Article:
What is a Bundle and is it Harmful?
During pre-op testing for my father’s back surgery, the EKG showed a "bundle." What exactly is a bundle and what does it mean for his health?
The heart’s electrical activity normally starts in the heart’s natural pacemaker (called the sinoatrial node), which is situated on the upper right chamber of the heart (atrium). From there the electrical impulse travels to the left upper chamber (atrium) and into the atrioventricular (AV) node. Electrical impulses travel through certain cells that are specially designed for the purpose of carrying those impulses. They carry them faster than regular heart muscle cells and are located near one another. When there are many such cells together in a bunch we call this grouping a node. From the AV node the electrical impulse travels down the bundle of His and divides into the right and left bundle branches. When the electrical impulse carrying cells are arranged in a line to carry many impulses together we call this a bundle, if it is large. If it is smaller, like a branch, we call it a fascicle. The right bundle branch contains one fascicle. The left bundle branch subdivides into two fascicles: the left anterior fascicle and the left posterior fascicle. Ultimately, the fascicles divide further into millions of (Purkinje) fibers that send impulses to the individual cardiac cells, allowing for rapid, coordinated contraction of the lower chambers (ventricles) which send the blood pumping around the arteries.
Bundle branch block can be detected by electrocardiography (ECG) when the duration of the QRS complex is prolonged. This means that the heart muscle takes a bit longer to contract because the electrical impulse that causes the contraction is delayed as it passes through the regular heart muscle. When a bundle branch or fascicle becomes injured (due to underlying heart disease, heart attack, long-term high blood pressure, age dependent calcification or cardiac surgery), it may cease to conduct electrical impulses appropriately. This results in altered pathways for the heart’s contraction. Since the electrical impulse no longer uses the preferred pathway across the bundle branch, it may move instead through muscle fibers in a way that both slows the electrical movement and changes the direction of the impulses. Conduction may be slowed or blocked in the left or right bundle branch without causing any symptoms.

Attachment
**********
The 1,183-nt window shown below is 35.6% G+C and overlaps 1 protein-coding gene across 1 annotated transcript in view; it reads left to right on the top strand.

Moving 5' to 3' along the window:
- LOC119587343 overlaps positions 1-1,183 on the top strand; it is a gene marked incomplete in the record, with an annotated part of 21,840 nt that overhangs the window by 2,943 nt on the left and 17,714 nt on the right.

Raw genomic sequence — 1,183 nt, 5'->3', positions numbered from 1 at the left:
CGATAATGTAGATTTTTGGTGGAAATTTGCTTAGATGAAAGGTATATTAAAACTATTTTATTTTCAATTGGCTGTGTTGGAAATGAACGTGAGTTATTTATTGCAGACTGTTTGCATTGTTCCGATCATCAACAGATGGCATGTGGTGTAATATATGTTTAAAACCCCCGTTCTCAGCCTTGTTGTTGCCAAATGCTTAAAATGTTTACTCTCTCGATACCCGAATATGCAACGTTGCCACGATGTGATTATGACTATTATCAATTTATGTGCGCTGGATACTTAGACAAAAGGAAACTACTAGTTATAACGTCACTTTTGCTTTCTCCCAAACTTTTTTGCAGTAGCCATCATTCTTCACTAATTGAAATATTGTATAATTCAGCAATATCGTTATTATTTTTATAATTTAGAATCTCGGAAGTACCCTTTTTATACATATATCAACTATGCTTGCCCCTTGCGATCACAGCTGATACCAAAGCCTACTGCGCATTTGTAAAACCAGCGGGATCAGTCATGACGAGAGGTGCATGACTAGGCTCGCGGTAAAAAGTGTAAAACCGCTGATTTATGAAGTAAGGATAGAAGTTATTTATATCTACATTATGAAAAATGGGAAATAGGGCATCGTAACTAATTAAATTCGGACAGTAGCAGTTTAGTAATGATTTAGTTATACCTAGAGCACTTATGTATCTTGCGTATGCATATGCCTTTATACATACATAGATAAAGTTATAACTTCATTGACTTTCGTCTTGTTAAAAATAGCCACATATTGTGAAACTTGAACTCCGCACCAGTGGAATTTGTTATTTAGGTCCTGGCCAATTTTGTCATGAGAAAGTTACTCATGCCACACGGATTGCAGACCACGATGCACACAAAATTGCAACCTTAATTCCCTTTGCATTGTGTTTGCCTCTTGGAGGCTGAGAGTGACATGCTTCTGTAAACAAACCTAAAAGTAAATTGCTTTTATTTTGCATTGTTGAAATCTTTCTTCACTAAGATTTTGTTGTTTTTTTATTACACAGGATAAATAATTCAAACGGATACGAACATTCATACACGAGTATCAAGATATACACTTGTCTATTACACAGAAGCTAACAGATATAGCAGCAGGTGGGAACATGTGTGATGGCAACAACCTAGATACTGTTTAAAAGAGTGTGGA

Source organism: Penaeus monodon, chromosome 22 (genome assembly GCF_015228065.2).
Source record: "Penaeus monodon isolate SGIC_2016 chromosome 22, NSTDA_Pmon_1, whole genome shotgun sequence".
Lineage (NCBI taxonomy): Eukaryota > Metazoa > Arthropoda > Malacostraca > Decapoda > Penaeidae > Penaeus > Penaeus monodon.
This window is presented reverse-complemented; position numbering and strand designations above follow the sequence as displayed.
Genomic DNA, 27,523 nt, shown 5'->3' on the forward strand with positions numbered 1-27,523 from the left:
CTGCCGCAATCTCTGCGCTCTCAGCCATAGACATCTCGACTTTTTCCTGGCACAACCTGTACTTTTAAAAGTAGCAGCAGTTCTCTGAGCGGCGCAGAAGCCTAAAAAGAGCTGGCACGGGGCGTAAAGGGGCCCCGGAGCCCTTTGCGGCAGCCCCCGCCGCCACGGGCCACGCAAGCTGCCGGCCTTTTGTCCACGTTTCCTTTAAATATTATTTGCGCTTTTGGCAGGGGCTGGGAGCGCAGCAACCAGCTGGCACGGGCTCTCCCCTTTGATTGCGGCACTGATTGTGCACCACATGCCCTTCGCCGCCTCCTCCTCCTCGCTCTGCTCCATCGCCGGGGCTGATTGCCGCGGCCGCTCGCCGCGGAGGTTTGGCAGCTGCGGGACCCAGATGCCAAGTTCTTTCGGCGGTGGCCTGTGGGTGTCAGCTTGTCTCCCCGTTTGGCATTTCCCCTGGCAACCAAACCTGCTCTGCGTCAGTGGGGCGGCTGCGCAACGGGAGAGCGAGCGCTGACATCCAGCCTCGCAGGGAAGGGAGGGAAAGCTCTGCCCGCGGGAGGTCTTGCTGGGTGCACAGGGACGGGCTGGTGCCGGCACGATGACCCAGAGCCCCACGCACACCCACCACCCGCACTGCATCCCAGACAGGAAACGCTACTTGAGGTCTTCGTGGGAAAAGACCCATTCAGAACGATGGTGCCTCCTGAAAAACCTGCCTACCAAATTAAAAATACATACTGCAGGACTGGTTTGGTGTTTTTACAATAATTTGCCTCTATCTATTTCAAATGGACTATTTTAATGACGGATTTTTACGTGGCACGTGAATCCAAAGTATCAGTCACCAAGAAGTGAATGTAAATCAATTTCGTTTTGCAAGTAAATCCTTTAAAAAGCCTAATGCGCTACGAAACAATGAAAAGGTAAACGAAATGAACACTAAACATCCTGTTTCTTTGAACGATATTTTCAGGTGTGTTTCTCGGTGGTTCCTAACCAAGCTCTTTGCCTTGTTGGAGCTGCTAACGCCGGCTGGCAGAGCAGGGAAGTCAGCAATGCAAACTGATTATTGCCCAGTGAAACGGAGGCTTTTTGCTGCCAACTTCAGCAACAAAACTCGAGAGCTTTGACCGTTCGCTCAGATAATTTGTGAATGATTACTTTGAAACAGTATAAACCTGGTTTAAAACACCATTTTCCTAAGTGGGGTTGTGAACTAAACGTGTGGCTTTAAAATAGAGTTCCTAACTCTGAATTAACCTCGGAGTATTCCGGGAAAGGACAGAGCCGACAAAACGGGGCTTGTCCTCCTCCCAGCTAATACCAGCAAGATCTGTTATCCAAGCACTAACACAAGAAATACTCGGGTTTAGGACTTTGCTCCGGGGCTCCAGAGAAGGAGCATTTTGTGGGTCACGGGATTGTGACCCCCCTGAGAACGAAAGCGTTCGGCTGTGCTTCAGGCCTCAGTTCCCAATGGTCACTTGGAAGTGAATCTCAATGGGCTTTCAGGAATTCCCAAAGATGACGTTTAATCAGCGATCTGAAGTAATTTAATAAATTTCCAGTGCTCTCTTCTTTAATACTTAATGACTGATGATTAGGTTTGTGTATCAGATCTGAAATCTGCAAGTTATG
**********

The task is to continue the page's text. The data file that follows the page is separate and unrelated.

Usually, no treatment is needed for either type unless there is an associated cardiac problem. Right bundle branch block is often seen in young people and does not increase mortality or decrease life expectancy. We sometimes see left bundle branch block as well in the young. A study of 20 year olds with this diagnosis back in the 1960’s demonstrated no evidence for any heart problem in most. They were Air Force cadets and were able to resume pilot training without a problem once physicians were able to check them and make sure that they did not have a problem that might damage their health or cause problems with public safety. Left bundle branch blocks become more common as we age and may indicate cardiac problems such as long-term high blood pressure, valve disease, cardiac calcifications, coronary arterial disease, cardiomyopathy, or the simple aging process.
The prudent physician will want to make sure that there are no other cardiac problems present before proceeding with an elective operation. This requires a thorough physical examination, a review of old records, and sometimes further testing such as a chest x-ray, an echocardiogram (ultrasound), a period of heart monitoring, a cardiac stress test, a CAT scan (computerized axial tomography is a noninvasive x-ray procedure), or even, on occasion, an angiogram.
When no additional problems are found, life returns to normal and although the bundle branch block remains, it doesn’t cause further problems. The most important thing is that he tells whatever doctor he sees in the future about the bundle branch block, which once worked up, will not generally require further attention.
Larry Weinrauch is a cardiologist in Watertown, Massachusetts and is affiliated with Mount Auburn Hospital. He wrote for HealthCentral as a health professional for Heart Health, High Blood Pressure, and High Cholesterol.